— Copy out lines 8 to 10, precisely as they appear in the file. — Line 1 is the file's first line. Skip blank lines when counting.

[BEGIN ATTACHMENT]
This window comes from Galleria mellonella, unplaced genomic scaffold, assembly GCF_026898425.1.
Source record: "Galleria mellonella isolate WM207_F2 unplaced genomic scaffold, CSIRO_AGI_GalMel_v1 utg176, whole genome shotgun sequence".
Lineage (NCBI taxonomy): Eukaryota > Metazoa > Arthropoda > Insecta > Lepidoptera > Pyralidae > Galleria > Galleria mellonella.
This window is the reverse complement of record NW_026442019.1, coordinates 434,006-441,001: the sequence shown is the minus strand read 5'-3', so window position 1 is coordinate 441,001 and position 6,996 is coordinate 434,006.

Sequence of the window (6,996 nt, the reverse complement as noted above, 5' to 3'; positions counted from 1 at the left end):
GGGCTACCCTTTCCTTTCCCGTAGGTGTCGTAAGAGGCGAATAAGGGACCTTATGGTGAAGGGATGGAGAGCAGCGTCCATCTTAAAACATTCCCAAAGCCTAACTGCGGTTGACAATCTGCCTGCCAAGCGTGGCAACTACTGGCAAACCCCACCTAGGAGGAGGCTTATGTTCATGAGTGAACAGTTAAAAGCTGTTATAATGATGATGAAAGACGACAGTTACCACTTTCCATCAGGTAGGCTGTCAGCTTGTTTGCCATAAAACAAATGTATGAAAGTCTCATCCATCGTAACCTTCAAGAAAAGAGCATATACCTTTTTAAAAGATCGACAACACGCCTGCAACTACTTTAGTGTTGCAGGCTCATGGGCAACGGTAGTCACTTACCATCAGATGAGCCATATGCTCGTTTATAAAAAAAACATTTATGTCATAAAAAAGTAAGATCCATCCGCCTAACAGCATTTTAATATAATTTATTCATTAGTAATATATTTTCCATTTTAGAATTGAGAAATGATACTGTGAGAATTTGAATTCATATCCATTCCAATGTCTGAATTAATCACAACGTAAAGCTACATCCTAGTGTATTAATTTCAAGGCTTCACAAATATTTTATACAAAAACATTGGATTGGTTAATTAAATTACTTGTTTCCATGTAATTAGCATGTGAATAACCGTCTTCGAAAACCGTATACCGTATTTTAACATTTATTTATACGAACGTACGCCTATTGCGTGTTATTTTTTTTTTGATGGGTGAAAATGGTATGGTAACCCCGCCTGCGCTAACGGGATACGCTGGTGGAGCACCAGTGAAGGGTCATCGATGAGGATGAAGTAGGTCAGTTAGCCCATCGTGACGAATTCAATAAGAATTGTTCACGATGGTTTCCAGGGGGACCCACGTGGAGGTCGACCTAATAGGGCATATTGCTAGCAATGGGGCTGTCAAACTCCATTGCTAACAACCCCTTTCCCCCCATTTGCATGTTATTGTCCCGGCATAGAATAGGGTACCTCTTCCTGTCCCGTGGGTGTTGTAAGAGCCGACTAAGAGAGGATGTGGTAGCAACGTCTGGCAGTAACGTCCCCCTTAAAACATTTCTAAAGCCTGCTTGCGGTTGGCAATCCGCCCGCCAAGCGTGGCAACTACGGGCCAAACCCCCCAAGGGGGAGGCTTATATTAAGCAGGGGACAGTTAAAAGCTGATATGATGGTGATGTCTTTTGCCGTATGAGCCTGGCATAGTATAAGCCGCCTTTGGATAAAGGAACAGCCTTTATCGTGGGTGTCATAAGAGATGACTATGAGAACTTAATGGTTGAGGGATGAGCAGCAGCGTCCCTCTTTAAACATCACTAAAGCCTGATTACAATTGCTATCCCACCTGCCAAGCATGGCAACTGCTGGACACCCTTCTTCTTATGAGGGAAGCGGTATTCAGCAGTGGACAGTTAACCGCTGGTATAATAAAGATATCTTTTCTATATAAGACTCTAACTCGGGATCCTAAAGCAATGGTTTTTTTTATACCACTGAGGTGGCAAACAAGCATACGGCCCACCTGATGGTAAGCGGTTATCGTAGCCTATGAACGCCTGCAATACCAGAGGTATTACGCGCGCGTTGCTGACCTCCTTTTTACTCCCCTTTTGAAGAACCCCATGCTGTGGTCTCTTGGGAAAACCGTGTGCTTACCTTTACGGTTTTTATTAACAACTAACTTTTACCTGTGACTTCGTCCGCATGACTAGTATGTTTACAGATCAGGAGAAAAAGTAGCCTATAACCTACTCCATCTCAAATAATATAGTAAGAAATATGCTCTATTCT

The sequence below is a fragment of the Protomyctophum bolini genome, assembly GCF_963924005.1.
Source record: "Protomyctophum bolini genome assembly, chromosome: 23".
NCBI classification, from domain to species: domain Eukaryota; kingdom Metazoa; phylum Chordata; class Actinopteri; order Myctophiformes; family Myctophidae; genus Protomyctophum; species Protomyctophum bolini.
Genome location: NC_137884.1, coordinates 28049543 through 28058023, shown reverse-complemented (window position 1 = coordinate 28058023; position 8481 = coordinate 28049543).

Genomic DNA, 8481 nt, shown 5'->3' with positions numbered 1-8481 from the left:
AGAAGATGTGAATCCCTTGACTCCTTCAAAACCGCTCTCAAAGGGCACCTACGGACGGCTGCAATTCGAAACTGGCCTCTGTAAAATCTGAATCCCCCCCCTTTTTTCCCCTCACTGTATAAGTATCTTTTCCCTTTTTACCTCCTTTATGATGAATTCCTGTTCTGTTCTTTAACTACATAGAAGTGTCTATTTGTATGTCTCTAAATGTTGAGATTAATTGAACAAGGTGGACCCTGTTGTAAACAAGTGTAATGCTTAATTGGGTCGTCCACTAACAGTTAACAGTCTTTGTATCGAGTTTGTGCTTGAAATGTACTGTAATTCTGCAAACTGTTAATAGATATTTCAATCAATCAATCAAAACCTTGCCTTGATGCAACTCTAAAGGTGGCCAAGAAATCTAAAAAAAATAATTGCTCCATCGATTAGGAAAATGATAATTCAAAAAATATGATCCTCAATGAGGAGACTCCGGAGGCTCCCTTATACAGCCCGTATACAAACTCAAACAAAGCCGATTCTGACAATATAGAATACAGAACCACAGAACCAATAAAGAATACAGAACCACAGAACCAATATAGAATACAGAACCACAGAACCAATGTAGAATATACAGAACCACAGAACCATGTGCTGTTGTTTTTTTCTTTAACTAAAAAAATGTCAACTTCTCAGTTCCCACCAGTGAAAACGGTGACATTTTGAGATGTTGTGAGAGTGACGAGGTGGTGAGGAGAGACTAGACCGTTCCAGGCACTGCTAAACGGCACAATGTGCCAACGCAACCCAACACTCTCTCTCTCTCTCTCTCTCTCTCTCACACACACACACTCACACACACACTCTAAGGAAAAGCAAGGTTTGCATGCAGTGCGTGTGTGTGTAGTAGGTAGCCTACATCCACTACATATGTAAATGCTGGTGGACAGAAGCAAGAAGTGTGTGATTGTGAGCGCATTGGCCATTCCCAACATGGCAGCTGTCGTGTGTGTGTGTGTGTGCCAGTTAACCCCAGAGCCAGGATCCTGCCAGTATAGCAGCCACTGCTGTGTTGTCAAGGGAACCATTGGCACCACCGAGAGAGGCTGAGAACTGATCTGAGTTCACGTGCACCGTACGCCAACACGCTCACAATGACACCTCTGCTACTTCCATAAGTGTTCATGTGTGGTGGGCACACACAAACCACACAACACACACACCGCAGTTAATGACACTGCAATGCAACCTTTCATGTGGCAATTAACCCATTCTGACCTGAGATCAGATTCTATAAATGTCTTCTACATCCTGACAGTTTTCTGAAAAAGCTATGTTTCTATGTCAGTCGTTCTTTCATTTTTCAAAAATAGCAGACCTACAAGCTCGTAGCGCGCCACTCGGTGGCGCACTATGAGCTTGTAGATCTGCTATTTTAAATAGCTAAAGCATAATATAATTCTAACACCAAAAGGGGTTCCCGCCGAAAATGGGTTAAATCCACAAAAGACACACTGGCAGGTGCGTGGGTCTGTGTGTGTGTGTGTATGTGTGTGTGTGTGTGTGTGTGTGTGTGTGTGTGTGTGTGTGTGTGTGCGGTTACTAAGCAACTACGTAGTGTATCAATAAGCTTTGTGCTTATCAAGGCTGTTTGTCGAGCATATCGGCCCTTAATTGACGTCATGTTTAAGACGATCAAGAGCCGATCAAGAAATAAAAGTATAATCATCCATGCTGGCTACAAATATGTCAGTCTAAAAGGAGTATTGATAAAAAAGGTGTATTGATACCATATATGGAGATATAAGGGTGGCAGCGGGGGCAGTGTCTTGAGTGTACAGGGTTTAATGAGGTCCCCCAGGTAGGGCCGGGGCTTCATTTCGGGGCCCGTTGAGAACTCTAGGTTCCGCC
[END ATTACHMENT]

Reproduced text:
Source record: "Protomyctophum bolini genome assembly, chromosome: 23".
NCBI classification, from domain to species: domain Eukaryota; kingdom Metazoa; phylum Chordata; class Actinopteri; order Myctophiformes; family Myctophidae; genus Protomyctophum; species Protomyctophum bolini.
Genome location: NC_137884.1, coordinates 28049543 through 28058023, shown reverse-complemented (window position 1 = coordinate 28058023; position 8481 = coordinate 28049543).